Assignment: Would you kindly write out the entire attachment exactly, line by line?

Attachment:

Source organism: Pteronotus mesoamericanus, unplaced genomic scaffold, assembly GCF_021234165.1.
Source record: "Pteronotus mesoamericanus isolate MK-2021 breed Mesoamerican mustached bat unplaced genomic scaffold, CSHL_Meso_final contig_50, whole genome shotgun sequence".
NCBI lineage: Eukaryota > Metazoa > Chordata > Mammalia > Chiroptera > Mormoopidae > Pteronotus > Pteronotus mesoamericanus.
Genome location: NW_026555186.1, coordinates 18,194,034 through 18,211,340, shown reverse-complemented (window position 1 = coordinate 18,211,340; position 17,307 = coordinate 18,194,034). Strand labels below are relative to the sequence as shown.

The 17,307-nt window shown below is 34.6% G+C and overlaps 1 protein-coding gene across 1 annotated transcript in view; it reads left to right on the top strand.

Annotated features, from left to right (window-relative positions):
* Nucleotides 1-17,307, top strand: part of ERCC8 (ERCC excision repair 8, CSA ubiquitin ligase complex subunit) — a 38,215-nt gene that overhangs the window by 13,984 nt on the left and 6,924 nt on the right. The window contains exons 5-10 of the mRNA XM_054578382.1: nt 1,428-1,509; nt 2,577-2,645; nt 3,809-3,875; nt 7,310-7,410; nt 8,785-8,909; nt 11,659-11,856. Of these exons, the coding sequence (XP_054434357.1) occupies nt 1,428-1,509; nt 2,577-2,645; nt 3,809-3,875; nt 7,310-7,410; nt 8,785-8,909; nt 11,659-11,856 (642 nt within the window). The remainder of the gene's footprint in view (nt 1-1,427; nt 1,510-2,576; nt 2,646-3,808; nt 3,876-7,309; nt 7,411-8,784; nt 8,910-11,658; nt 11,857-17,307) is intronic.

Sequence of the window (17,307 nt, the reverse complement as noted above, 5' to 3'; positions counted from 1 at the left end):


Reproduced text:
Source organism: Pteronotus mesoamericanus, unplaced genomic scaffold, assembly GCF_021234165.1.
Source record: "Pteronotus mesoamericanus isolate MK-2021 breed Mesoamerican mustached bat unplaced genomic scaffold, CSHL_Meso_final contig_50, whole genome shotgun sequence".
NCBI lineage: Eukaryota > Metazoa > Chordata > Mammalia > Chiroptera > Mormoopidae > Pteronotus > Pteronotus mesoamericanus.
Genome location: NW_026555186.1, coordinates 18,194,034 through 18,211,340, shown reverse-complemented (window position 1 = coordinate 18,211,340; position 17,307 = coordinate 18,194,034). Strand labels below are relative to the sequence as shown.

The 17,307-nt window shown below is 34.6% G+C and overlaps 1 protein-coding gene across 1 annotated transcript in view; it reads left to right on the top strand.

Annotated features, from left to right (window-relative positions):
* Nucleotides 1-17,307, top strand: part of ERCC8 (ERCC excision repair 8, CSA ubiquitin ligase complex subunit) — a 38,215-nt gene that overhangs the window by 13,984 nt on the left and 6,924 nt on the right. The window contains exons 5-10 of the mRNA XM_054578382.1: nt 1,428-1,509; nt 2,577-2,645; nt 3,809-3,875; nt 7,310-7,410; nt 8,785-8,909; nt 11,659-11,856. Of these exons, the coding sequence (XP_054434357.1) occupies nt 1,428-1,509; nt 2,577-2,645; nt 3,809-3,875; nt 7,310-7,410; nt 8,785-8,909; nt 11,659-11,856 (642 nt within the window). The remainder of the gene's footprint in view (nt 1-1,427; nt 1,510-2,576; nt 2,646-3,808; nt 3,876-7,309; nt 7,411-8,784; nt 8,910-11,658; nt 11,857-17,307) is intronic.

Sequence of the window (17,307 nt, the reverse complement as noted above, 5' to 3'; positions counted from 1 at the left end):